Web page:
How Stress And Diet Cause Heart Attacks
ByRobin Lloyd13 June 2008
Word of Tim Russerts death at 58 shocked many Americans today, and behind the grief came nagging questions about heart attacks, like the one that struck the newsman, and anxiety about how they kill. Russerts death came in a week when the government reported U.S. life expectancy had risen to 78 years as heart disease and other leading causes of death decline.
About 1.2 million Americans suffer from heart attacks annually, and about 40 percent die from them. Russert sadly fit the profile, in some ways, for those who typically suffer from heart disease he was overweight and was under heavy stress at times due to his career. He also reportedly suffered from diabetes and people with that disease are at higher risk for heart disease. The typical heart attack victim is 65, but they can occur at any age in men and women. Heart disease is the leading cause of death in the United States, and the most common heart disease here is a heart attack, according to the Centers for Disease Control in Atlanta. One American dies every minute from a heart attack. Heart attacks occur when a clogged artery blocks blood flow to a part of the heart, starving it of oxygen and causing part of the muscle to die and beat irregularly. Arteries dont clog overnight. Rather, plaque accumulates in them over years as a result, in part, of a diet high in cholesterol. High cholesterol foods include all animal products, including meat and dairy.
What The Experts Do Taking Steps Toward Stress Relief
I certainly get stressed, but exercise is part of my de-stressing, says Johns Hopkins cardiologist Michael Blaha, M.D., M.P.H. Im a big activity tracker. I make sure to get 10,000 steps every day. When the kids go to bed, I go to my elliptical trainer, which faces a flat-screen TV. I decompress, watch whatever I might have watched anyway, and get to my 10,000 steps.
What Stress Does To Your Body
When faced with a stressful situation such as rush-hour traffic or babysitting an ornery grandchild our bodies release hormones, including cortisol and adrenaline, which help us react to the situation.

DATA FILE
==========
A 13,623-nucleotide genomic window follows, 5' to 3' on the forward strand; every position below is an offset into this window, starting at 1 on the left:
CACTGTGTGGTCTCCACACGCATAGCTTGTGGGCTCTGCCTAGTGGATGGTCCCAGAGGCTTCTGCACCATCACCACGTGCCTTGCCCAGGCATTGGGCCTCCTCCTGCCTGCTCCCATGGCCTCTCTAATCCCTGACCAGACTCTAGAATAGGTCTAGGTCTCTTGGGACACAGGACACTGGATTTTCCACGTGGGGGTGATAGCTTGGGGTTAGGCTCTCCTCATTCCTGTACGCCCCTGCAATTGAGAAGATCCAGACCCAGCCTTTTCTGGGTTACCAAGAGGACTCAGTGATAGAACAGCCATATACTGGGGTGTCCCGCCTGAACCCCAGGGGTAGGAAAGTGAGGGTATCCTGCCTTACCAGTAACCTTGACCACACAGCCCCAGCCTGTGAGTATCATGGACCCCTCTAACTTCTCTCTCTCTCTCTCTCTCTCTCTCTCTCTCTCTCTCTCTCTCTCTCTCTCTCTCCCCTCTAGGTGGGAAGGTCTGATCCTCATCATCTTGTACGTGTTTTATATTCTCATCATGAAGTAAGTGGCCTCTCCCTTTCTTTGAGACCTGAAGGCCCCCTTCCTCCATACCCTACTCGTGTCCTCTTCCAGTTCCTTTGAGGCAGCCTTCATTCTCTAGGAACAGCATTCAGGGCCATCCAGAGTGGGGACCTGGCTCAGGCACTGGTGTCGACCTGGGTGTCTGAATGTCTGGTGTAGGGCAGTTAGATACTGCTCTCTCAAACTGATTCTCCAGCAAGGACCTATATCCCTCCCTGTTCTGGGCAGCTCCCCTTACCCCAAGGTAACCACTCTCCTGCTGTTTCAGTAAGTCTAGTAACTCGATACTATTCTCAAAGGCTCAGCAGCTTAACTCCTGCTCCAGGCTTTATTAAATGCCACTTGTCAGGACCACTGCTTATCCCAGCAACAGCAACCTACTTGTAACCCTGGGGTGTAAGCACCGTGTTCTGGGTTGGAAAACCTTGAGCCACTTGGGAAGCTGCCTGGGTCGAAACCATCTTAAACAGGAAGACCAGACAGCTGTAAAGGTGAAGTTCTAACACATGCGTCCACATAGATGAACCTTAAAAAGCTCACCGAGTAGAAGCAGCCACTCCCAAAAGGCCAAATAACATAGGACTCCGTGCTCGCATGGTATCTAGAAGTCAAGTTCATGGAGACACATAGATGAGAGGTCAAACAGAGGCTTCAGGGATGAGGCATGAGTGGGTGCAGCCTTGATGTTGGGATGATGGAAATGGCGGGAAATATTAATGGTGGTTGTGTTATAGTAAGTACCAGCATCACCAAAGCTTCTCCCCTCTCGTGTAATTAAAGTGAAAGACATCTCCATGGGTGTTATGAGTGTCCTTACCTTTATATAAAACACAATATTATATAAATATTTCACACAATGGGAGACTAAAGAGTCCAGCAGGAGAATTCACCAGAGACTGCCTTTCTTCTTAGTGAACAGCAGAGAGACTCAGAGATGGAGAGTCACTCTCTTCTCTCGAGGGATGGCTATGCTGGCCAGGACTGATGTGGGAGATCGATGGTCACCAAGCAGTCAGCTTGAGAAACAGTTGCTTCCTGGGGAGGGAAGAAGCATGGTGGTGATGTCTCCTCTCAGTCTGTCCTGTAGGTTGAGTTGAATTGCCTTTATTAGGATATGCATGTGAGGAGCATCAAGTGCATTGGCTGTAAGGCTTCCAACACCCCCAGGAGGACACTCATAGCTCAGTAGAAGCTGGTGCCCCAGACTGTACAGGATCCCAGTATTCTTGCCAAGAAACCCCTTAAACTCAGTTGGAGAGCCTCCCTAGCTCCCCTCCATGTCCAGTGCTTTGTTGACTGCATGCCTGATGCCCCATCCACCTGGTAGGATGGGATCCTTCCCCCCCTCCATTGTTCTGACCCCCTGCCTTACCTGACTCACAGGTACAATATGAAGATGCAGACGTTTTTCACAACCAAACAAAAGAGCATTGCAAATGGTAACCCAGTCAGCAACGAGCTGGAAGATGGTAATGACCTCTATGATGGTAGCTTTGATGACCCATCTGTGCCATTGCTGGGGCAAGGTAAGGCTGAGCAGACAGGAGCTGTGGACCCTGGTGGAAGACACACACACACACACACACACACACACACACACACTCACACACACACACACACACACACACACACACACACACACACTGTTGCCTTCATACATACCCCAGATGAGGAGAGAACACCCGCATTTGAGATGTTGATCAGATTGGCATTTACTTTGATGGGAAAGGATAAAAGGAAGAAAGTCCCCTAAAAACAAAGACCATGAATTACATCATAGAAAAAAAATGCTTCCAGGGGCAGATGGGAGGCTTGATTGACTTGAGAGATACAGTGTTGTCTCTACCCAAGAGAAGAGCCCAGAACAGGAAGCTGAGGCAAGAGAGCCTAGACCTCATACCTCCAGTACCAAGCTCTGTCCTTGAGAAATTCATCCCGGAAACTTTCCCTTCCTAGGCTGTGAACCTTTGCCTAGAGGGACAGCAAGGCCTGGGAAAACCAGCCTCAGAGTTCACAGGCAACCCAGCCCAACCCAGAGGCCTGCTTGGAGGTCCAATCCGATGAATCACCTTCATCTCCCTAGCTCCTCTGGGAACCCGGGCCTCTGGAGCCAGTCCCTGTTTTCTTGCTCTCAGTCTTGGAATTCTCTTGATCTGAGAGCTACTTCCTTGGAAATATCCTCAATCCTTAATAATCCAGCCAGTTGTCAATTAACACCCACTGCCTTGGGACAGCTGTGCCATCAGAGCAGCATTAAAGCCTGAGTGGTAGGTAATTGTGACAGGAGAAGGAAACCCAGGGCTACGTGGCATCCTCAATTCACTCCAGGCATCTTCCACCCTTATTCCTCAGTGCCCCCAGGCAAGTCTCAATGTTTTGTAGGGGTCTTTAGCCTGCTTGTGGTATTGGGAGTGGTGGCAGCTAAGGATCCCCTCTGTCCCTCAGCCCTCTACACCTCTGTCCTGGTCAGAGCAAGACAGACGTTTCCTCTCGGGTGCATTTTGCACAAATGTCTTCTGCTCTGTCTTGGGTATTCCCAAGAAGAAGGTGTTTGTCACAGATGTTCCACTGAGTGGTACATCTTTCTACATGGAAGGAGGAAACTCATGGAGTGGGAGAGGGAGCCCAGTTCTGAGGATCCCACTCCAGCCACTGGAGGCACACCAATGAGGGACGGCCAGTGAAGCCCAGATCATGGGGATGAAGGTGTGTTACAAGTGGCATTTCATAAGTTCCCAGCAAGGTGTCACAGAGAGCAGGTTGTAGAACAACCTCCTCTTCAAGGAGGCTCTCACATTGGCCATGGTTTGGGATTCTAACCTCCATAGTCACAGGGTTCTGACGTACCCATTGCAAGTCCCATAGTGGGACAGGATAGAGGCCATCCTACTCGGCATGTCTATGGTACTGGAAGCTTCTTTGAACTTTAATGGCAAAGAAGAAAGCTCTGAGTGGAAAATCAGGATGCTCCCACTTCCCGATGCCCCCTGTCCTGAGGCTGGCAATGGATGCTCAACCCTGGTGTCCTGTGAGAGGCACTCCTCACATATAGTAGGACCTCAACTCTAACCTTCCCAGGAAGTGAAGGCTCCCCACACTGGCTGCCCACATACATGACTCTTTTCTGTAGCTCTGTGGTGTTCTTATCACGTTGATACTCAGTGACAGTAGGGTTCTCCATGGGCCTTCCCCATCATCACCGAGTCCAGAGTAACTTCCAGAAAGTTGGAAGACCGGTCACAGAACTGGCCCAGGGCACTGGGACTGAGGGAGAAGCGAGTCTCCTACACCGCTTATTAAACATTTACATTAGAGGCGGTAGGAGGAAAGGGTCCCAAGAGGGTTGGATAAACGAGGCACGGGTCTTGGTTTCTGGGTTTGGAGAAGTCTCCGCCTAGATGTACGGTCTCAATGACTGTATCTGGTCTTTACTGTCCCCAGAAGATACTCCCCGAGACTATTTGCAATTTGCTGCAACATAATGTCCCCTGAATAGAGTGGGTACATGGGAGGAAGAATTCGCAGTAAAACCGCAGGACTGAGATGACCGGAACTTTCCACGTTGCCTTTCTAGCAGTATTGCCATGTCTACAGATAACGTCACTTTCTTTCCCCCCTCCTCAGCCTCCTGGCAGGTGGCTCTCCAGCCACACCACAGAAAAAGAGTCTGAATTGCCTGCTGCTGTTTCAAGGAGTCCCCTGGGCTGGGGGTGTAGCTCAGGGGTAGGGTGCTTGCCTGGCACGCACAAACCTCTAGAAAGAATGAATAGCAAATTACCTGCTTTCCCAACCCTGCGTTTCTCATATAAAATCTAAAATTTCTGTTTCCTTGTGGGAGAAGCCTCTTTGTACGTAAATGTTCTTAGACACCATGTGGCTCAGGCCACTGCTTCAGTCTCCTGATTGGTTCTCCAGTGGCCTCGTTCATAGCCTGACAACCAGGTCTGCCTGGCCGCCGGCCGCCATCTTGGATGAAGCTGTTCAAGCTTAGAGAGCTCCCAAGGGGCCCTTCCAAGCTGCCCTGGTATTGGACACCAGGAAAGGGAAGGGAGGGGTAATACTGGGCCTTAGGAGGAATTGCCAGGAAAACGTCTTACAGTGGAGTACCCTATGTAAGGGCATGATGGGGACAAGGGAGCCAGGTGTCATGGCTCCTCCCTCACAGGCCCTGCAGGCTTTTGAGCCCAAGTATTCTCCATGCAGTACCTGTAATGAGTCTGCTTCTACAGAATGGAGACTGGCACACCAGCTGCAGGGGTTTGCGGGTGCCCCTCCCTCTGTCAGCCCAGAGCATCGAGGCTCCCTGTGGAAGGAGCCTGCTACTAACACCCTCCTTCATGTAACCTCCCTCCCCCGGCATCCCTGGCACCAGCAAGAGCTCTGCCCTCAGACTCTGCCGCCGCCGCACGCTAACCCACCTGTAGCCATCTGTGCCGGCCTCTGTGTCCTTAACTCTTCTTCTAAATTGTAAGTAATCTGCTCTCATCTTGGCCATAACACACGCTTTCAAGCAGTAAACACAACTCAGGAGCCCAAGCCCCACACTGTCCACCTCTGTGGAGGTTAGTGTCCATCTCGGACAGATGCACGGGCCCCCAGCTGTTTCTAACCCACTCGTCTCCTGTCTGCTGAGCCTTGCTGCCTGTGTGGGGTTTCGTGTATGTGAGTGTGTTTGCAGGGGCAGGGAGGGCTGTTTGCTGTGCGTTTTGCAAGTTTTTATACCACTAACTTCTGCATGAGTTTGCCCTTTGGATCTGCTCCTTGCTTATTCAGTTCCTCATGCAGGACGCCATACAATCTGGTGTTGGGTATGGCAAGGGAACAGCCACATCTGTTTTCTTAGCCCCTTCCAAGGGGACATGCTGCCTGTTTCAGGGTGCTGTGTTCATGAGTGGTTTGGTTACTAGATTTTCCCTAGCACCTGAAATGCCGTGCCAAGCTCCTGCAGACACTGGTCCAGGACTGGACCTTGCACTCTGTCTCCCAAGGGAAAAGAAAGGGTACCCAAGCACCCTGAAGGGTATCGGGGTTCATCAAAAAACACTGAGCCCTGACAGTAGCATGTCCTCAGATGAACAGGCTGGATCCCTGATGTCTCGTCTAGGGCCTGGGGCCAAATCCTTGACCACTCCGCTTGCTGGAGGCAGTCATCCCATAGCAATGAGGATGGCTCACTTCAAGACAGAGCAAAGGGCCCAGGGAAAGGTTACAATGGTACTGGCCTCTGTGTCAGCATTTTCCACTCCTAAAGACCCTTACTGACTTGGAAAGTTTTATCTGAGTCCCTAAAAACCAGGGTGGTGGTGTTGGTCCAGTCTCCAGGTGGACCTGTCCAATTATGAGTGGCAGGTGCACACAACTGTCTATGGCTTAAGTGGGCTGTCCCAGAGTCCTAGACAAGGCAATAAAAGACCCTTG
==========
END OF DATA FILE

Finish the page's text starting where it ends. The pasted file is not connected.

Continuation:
These hormones increase heart rate and blood pressure, supplying the body with a burst of energy and strength. This creates a “fight or flight” reaction that, when you’re in actual danger, helps you defend yourself or flee.
When the “danger” or stressful scenario passes, the body’s relaxation response kicks in and hormone levels return to normal.
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What Lifestyle Changes Does Heart Disease Require
If youve recently received a heart disease diagnosis, talk to your doctor about steps you can take to stay as healthy as possible. You can prepare for your appointment by creating a detailed list of your everyday habits. Possible topics include:
- medications you take
- losing weight if youre overweight
Making these changes all at once might not be possible. Discuss with your healthcare provider which lifestyle changes will have the biggest impact. Even small steps toward these goals will help keep you at your healthiest.
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Characteristics Of The Pain
Although chest pain is common to both a panic attack and a heart attack, the characteristics of the pain often differ.
During a panic attack, chest pain is usually sharp or stabbing and localized in the middle of the chest.
Chest pain from a heart attack may resemble pressure or a squeezing sensation.
Chest pain that occurs due to a heart attack may also start in the center of the chest, but can then radiate from the chest to the arm, jaw, or shoulder blades.